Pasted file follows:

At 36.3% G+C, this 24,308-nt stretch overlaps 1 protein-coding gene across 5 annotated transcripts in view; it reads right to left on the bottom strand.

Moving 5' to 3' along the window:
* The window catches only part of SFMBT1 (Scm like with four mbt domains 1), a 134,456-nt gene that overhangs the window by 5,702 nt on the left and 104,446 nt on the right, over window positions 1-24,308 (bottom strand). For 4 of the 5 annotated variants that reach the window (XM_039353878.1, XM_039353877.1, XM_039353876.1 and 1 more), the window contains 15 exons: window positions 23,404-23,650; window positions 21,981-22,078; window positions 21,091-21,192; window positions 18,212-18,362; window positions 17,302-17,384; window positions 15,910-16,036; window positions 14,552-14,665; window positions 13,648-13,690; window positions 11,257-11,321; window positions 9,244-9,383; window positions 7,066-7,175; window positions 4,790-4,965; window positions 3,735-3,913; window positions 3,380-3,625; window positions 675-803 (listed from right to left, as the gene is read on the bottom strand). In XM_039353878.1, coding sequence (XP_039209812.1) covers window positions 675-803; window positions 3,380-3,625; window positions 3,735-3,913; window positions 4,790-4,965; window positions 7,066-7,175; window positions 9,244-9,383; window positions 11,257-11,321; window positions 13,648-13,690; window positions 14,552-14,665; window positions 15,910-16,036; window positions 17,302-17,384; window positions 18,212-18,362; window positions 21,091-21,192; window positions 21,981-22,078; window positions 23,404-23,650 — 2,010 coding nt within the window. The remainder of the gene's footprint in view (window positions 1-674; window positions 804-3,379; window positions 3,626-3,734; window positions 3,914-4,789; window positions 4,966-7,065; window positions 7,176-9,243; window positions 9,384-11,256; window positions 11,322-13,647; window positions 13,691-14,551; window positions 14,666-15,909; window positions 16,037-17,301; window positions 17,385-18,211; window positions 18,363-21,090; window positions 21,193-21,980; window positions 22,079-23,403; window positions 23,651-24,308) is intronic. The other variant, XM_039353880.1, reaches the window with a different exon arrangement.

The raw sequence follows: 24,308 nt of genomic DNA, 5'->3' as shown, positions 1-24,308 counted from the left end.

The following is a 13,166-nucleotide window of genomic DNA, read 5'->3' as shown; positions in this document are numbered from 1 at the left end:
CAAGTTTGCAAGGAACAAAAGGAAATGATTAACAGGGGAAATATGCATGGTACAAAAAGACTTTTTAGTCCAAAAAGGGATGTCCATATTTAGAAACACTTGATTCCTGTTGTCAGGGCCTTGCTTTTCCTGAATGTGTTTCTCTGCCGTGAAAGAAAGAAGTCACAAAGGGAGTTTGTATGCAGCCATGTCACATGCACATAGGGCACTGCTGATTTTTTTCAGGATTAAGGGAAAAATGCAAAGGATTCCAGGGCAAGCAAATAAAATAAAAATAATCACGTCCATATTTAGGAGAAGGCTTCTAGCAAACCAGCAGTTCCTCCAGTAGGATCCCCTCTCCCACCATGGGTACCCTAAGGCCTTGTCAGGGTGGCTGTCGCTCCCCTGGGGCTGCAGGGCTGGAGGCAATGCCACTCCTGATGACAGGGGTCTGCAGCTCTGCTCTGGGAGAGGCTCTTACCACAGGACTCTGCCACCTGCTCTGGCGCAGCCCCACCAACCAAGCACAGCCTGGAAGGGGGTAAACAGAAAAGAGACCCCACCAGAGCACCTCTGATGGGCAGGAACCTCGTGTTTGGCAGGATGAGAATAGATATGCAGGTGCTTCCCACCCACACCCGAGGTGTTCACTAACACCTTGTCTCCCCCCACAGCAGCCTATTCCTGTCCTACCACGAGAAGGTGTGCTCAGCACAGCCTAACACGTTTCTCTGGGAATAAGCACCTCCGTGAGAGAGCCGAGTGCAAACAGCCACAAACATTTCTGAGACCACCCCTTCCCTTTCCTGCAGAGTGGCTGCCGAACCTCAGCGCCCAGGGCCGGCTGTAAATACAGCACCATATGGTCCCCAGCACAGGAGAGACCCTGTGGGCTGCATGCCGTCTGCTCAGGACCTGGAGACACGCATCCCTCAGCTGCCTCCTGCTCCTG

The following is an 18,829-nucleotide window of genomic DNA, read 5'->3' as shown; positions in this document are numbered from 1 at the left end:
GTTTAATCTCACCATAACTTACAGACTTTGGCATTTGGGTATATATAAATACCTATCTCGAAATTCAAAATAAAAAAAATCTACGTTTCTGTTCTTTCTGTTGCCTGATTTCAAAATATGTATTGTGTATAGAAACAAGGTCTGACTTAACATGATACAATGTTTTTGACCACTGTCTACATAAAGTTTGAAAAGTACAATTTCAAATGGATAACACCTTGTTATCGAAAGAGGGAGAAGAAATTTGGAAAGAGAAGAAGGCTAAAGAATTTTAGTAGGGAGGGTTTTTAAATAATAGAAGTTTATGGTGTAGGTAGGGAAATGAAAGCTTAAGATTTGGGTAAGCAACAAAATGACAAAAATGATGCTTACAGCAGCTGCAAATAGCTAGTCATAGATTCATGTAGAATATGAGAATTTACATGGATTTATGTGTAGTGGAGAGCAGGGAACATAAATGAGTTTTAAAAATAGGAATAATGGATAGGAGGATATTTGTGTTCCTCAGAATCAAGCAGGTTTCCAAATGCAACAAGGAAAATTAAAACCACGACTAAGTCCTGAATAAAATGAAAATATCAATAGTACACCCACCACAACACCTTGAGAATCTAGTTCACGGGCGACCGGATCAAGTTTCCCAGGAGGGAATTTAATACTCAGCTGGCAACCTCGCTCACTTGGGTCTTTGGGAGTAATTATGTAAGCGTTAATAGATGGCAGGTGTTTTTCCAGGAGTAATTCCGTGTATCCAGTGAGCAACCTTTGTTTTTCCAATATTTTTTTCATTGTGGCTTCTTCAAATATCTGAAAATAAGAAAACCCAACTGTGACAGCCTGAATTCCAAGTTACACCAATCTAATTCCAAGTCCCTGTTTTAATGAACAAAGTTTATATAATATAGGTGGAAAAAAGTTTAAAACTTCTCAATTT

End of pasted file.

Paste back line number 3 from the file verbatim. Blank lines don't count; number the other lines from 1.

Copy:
* The window catches only part of SFMBT1 (Scm like with four mbt domains 1), a 134,456-nt gene that overhangs the window by 5,702 nt on the left and 104,446 nt on the right, over window positions 1-24,308 (bottom strand). For 4 of the 5 annotated variants that reach the window (XM_039353878.1, XM_039353877.1, XM_039353876.1 and 1 more), the window contains 15 exons: window positions 23,404-23,650; window positions 21,981-22,078; window positions 21,091-21,192; window positions 18,212-18,362; window positions 17,302-17,384; window positions 15,910-16,036; window positions 14,552-14,665; window positions 13,648-13,690; window positions 11,257-11,321; window positions 9,244-9,383; window positions 7,066-7,175; window positions 4,790-4,965; window positions 3,735-3,913; window positions 3,380-3,625; window positions 675-803 (listed from right to left, as the gene is read on the bottom strand). In XM_039353878.1, coding sequence (XP_039209812.1) covers window positions 675-803; window positions 3,380-3,625; window positions 3,735-3,913; window positions 4,790-4,965; window positions 7,066-7,175; window positions 9,244-9,383; window positions 11,257-11,321; window positions 13,648-13,690; window positions 14,552-14,665; window positions 15,910-16,036; window positions 17,302-17,384; window positions 18,212-18,362; window positions 21,091-21,192; window positions 21,981-22,078; window positions 23,404-23,650 — 2,010 coding nt within the window. The remainder of the gene's footprint in view (window positions 1-674; window positions 804-3,379; window positions 3,626-3,734; window positions 3,914-4,789; window positions 4,966-7,065; window positions 7,176-9,243; window positions 9,384-11,256; window positions 11,322-13,647; window positions 13,691-14,551; window positions 14,666-15,909; window positions 16,037-17,301; window positions 17,385-18,211; window positions 18,363-21,090; window positions 21,193-21,980; window positions 22,079-23,403; window positions 23,651-24,308) is intronic. The other variant, XM_039353880.1, reaches the window with a different exon arrangement.